Audio Drama Review: CBS Radio Mystery Theatre: Your Move, Mr. Ellers

“Your Move, Mr. Ellers” aired over the CBS Radio Mystery Theatre on December 30, 1976. In the episode, an insurance investigator (Bob Readick) is investigating a series of thefts that have occurred over several years from a respected jeweler. He’s concluded it must be an inside job and his suspicions appear to have fallen on the firm’s most respected employee, the chess-loving Mister Ellers (Roger De Koven), who has a friend (Jackson Beck) with a shady past and maybe a shady present. And the young man (Jack Grimes) Ellers mentored seems to have found himself in the middle.

For today’s old-time radio fans, the casting of this episode includes some wonderful Easter egs. Readick was the immediate successor to Bob Bailey as radio’s most well-known insurance investigator. In addition, the other three members of the cast were all veterans of the Golden Age of Radio. Grimes had voiced Jimmy Olsen on “The Adventures of Superman”, where he also worked with Beck, who served as announcer and was the star of several old-time radio series, including “Philo Vance”. DeKoven was no star, but a consumate character actor who was perfect for a role like Ellers’.

While Readick’s presence evokes Johnny Dollar, I actually think the episode has undertones that evoke a more contemporary influence: Columbo. At one point, the insurance investigator states that he had Ellers convinced he was an incompetent bungler: the exact sort of situation that Columbo thrived on. And while we don’t “see” (or hear) the crime committed beforehand, and it’s not a strict inverted mystery, it definitely isn’t exactly a traditional whodunit either.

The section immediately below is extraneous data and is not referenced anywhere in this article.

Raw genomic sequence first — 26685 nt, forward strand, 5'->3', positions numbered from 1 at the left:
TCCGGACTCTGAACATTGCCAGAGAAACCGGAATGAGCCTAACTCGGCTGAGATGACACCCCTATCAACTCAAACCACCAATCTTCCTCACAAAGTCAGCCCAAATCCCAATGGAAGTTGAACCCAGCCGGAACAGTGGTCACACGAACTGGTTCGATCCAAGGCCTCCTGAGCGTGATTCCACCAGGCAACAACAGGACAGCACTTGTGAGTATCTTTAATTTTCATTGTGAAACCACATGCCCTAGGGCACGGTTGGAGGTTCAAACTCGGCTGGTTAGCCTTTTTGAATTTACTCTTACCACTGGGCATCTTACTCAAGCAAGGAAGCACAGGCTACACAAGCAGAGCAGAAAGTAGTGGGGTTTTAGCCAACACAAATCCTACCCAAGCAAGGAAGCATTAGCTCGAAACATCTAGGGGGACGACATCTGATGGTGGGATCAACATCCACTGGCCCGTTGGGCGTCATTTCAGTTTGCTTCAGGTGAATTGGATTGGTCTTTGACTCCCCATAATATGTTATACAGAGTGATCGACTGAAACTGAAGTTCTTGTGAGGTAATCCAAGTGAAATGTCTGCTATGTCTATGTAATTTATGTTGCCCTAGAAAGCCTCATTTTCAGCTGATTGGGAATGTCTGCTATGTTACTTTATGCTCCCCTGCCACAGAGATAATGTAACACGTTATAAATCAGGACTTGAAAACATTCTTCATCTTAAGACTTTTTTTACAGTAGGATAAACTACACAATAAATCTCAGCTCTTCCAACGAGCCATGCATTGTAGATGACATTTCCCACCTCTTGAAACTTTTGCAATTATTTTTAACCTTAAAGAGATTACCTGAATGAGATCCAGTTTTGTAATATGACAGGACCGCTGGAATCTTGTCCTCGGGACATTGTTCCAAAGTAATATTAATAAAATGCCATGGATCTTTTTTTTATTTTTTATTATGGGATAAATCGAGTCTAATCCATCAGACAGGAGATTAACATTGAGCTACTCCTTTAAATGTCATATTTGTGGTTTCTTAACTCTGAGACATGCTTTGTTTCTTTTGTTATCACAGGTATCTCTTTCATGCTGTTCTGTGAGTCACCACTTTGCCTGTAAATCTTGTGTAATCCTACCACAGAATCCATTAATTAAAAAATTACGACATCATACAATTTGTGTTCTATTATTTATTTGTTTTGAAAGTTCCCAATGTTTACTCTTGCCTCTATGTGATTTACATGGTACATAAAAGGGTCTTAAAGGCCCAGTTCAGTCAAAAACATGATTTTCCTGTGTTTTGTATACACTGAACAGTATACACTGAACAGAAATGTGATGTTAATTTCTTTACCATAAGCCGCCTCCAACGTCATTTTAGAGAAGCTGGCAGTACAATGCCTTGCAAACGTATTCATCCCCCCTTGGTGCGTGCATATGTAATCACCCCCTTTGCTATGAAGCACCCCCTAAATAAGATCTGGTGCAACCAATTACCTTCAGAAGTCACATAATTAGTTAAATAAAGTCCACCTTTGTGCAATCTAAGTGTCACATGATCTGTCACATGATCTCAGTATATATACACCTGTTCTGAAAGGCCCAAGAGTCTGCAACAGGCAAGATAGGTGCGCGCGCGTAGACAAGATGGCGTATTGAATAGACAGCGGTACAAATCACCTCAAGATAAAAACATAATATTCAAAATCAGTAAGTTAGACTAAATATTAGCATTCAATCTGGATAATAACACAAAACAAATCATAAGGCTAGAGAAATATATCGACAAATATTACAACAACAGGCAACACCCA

The story uses chess as a theme, and weaves through the narrative right up to a satisfying and insightful conclusion. It’s a carefully plotted and well-produced play performed by four pros who know their business. There are certain plots that are a bit predictable, but more than enough surprises and good drama to make this a very satisfying forty-five minutes of listening.

Rating: 4.25 out of 5

  2 comments for “Audio Drama Review: CBS Radio Mystery Theatre: Your Move, Mr. Ellers”

    April 13, 2024 at 4:32 am

    Adam: I used to listen to the “CBS Radio Mystery Theater” (second syllable spelled “ter” rather than “tre”!) when originally aired and was — am — very fond of it. The quality of the stories varied, but as a homage to Classic Radio, these were always worth my time. E.G. Marshall, however, albeit a fine actor, didn’t seem “right” as the host; he lacked the unsettling, sinister quality needed for such, a la Raymond Edward Johnson on “Inner Sanctum” — that and this having the same producer: Himan Brown (hence the creaking-door opening of both programs!).

    I always enjoy Jackson Beck, one of the performers in this entry. When I was preparing the liner notes for Radio Archive’s “Philo Vance” CD collections (my notes can be seen online with the announcement of the second box set), I was able to incorporate material I’d obtained from Beck, the star of the ZIV radio series, in a telephone interview I had with him (comic Soupy Sales having provided me with both his phone number and home address). Prior to calling Beck, I had sent him an autographed first edition of Citadel’s “The Films of Peter Lorre”, which I’d co-written. But upon contacting the actor, I was shocked at his angry verbal response before hanging up on me. This had me literally walking in circles, not at all understanding it, the Lorre book having been both a critical and commercial success; so, upon getting up my courage, I made a second call. When he answered, I nervously said, “Mr. B-B-B-eck, didn’t you c-c-c-care for the Peter Lor-lor-lorre book I sent y-y-y-you?” “Oh!” he responded apologetically. “I’m SO sorry. I thought you were a salesman that’s been pestering me!” The interview that followed more than made up for his mistake!

    Ray Cabana, Jr.

    April 13, 2024 at 4:39 am

    P.S. Mr. Beck’s reply to my asking if he’d gotten what I’d sent him was: “Yes. I got it! And it’s garbage! GARBAGE!” Small wonder this so upset my equilibrium!

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